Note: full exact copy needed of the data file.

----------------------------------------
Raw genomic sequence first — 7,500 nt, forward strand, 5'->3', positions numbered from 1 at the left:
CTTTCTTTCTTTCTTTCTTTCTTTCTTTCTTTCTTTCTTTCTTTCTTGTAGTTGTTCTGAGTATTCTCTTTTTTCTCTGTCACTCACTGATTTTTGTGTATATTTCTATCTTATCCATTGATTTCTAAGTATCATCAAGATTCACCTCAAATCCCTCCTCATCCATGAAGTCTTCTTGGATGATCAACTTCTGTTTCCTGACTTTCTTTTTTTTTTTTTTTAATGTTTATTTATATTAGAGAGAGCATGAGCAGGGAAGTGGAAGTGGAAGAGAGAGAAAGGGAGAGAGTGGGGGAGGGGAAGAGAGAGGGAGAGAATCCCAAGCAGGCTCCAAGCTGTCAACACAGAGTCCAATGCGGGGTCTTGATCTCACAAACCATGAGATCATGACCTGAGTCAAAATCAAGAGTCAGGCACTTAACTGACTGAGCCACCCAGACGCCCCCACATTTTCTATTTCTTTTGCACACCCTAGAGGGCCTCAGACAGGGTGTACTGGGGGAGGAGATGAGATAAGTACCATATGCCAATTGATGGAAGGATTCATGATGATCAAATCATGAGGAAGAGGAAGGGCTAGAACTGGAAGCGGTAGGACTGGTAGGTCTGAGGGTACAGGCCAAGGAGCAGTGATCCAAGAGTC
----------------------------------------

Raw genomic sequence first — 7,500 nt, forward strand, 5'->3', positions numbered from 1 at the left:
CTTTCTTTCTTTCTTTCTTTCTTTCTTTCTTTCTTTCTTTCTTTCTTGTAGTTGTTCTGAGTATTCTCTTTTTTCTCTGTCACTCACTGATTTTTGTGTATATTTCTATCTTATCCATTGATTTCTAAGTATCATCAAGATTCACCTCAAATCCCTCCTCATCCATGAAGTCTTCTTGGATGATCAACTTCTGTTTCCTGACTTTCTTTTTTTTTTTTTTTAATGTTTATTTATATTAGAGAGAGCATGAGCAGGGAAGTGGAAGTGGAAGAGAGAGAAAGGGAGAGAGTGGGGGAGGGGAAGAGAGAGGGAGAGAATCCCAAGCAGGCTCCAAGCTGTCAACACAGAGTCCAATGCGGGGTCTTGATCTCACAAACCATGAGATCATGACCTGAGTCAAAATCAAGAGTCAGGCACTTAACTGACTGAGCCACCCAGACGCCCCCACATTTTCTATTTCTTTTGCACACCCTAGAGGGCCTCAGACAGGGTGTACTGGGGGAGGAGATGAGATAAGTACCATATGCCAATTGATGGAAGGATTCATGATGATCAAATCATGAGGAAGAGGAAGGGCTAGAACTGGAAGCGGTAGGACTGGTAGGTCTGAGGGTACAGGCCAAGGAGCAGTGATCCAAGAGTC